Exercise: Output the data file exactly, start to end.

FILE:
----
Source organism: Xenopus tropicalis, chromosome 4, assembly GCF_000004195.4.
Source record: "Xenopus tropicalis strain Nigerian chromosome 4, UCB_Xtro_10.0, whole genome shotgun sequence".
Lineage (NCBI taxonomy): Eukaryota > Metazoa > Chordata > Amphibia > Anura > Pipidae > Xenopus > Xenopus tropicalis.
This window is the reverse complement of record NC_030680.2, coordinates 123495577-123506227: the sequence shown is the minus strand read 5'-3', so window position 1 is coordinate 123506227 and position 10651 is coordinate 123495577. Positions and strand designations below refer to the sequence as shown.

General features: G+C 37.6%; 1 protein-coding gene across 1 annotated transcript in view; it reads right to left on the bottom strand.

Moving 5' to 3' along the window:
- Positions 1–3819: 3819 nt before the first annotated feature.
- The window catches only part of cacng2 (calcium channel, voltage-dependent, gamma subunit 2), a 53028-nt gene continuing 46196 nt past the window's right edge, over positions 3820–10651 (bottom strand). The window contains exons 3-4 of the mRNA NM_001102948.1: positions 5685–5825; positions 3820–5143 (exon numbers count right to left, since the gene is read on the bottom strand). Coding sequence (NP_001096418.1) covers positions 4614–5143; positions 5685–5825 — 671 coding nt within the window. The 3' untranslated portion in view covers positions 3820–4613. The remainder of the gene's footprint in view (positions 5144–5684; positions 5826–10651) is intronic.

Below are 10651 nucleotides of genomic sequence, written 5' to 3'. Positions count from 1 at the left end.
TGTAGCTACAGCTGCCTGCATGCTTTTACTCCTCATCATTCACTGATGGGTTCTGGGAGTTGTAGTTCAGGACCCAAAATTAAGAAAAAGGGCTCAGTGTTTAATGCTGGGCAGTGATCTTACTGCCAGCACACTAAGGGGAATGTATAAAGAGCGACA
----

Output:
Source organism: Xenopus tropicalis, chromosome 4, assembly GCF_000004195.4.
Source record: "Xenopus tropicalis strain Nigerian chromosome 4, UCB_Xtro_10.0, whole genome shotgun sequence".
Lineage (NCBI taxonomy): Eukaryota > Metazoa > Chordata > Amphibia > Anura > Pipidae > Xenopus > Xenopus tropicalis.
This window is the reverse complement of record NC_030680.2, coordinates 123495577-123506227: the sequence shown is the minus strand read 5'-3', so window position 1 is coordinate 123506227 and position 10651 is coordinate 123495577. Positions and strand designations below refer to the sequence as shown.

General features: G+C 37.6%; 1 protein-coding gene across 1 annotated transcript in view; it reads right to left on the bottom strand.

Moving 5' to 3' along the window:
- Positions 1–3819: 3819 nt before the first annotated feature.
- The window catches only part of cacng2 (calcium channel, voltage-dependent, gamma subunit 2), a 53028-nt gene continuing 46196 nt past the window's right edge, over positions 3820–10651 (bottom strand). The window contains exons 3-4 of the mRNA NM_001102948.1: positions 5685–5825; positions 3820–5143 (exon numbers count right to left, since the gene is read on the bottom strand). Coding sequence (NP_001096418.1) covers positions 4614–5143; positions 5685–5825 — 671 coding nt within the window. The 3' untranslated portion in view covers positions 3820–4613. The remainder of the gene's footprint in view (positions 5144–5684; positions 5826–10651) is intronic.

Below are 10651 nucleotides of genomic sequence, written 5' to 3'. Positions count from 1 at the left end.
TGTAGCTACAGCTGCCTGCATGCTTTTACTCCTCATCATTCACTGATGGGTTCTGGGAGTTGTAGTTCAGGACCCAAAATTAAGAAAAAGGGCTCAGTGTTTAATGCTGGGCAGTGATCTTACTGCCAGCACACTAAGGGGAATGTATAAAGAGCGACA